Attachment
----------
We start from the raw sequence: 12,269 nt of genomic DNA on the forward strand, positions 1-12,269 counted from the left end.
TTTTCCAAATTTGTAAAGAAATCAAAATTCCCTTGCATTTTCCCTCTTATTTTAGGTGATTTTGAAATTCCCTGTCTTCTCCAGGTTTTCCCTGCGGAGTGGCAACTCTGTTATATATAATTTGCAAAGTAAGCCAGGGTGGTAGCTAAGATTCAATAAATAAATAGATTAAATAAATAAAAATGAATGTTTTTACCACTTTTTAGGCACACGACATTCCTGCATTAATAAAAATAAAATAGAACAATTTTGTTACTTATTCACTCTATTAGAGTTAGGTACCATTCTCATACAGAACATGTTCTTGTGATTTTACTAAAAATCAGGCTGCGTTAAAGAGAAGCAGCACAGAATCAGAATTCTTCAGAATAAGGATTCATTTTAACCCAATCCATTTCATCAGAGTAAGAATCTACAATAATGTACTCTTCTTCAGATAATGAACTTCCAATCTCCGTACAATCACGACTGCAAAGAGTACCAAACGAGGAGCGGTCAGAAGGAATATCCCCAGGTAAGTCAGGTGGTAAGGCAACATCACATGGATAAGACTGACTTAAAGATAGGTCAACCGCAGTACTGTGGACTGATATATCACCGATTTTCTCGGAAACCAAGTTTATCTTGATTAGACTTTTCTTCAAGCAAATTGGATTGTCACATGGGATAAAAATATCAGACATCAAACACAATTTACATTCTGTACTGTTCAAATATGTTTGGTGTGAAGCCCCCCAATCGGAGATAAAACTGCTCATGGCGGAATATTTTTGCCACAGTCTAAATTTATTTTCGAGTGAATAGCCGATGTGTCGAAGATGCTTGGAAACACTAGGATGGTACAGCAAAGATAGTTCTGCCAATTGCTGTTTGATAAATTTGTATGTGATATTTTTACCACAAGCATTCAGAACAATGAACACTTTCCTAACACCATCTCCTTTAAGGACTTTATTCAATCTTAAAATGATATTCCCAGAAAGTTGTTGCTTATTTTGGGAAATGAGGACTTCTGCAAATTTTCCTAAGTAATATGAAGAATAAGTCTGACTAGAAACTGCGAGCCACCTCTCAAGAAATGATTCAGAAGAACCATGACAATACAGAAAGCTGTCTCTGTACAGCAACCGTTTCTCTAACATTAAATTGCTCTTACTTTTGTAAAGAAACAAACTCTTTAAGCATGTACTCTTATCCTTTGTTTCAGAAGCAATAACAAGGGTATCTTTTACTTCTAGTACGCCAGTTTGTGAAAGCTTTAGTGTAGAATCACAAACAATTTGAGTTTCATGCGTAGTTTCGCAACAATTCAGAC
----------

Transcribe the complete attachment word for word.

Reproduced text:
We start from the raw sequence: 12,269 nt of genomic DNA on the forward strand, positions 1-12,269 counted from the left end.
TTTTCCAAATTTGTAAAGAAATCAAAATTCCCTTGCATTTTCCCTCTTATTTTAGGTGATTTTGAAATTCCCTGTCTTCTCCAGGTTTTCCCTGCGGAGTGGCAACTCTGTTATATATAATTTGCAAAGTAAGCCAGGGTGGTAGCTAAGATTCAATAAATAAATAGATTAAATAAATAAAAATGAATGTTTTTACCACTTTTTAGGCACACGACATTCCTGCATTAATAAAAATAAAATAGAACAATTTTGTTACTTATTCACTCTATTAGAGTTAGGTACCATTCTCATACAGAACATGTTCTTGTGATTTTACTAAAAATCAGGCTGCGTTAAAGAGAAGCAGCACAGAATCAGAATTCTTCAGAATAAGGATTCATTTTAACCCAATCCATTTCATCAGAGTAAGAATCTACAATAATGTACTCTTCTTCAGATAATGAACTTCCAATCTCCGTACAATCACGACTGCAAAGAGTACCAAACGAGGAGCGGTCAGAAGGAATATCCCCAGGTAAGTCAGGTGGTAAGGCAACATCACATGGATAAGACTGACTTAAAGATAGGTCAACCGCAGTACTGTGGACTGATATATCACCGATTTTCTCGGAAACCAAGTTTATCTTGATTAGACTTTTCTTCAAGCAAATTGGATTGTCACATGGGATAAAAATATCAGACATCAAACACAATTTACATTCTGTACTGTTCAAATATGTTTGGTGTGAAGCCCCCCAATCGGAGATAAAACTGCTCATGGCGGAATATTTTTGCCACAGTCTAAATTTATTTTCGAGTGAATAGCCGATGTGTCGAAGATGCTTGGAAACACTAGGATGGTACAGCAAAGATAGTTCTGCCAATTGCTGTTTGATAAATTTGTATGTGATATTTTTACCACAAGCATTCAGAACAATGAACACTTTCCTAACACCATCTCCTTTAAGGACTTTATTCAATCTTAAAATGATATTCCCAGAAAGTTGTTGCTTATTTTGGGAAATGAGGACTTCTGCAAATTTTCCTAAGTAATATGAAGAATAAGTCTGACTAGAAACTGCGAGCCACCTCTCAAGAAATGATTCAGAAGAACCATGACAATACAGAAAGCTGTCTCTGTACAGCAACCGTTTCTCTAACATTAAATTGCTCTTACTTTTGTAAAGAAACAAACTCTTTAAGCATGTACTCTTATCCTTTGTTTCAGAAGCAATAACAAGGGTATCTTTTACTTCTAGTACGCCAGTTTGTGAAAGCTTTAGTGTAGAATCACAAACAATTTGAGTTTCATGCGTAGTTTCGCAACAATTCAGAC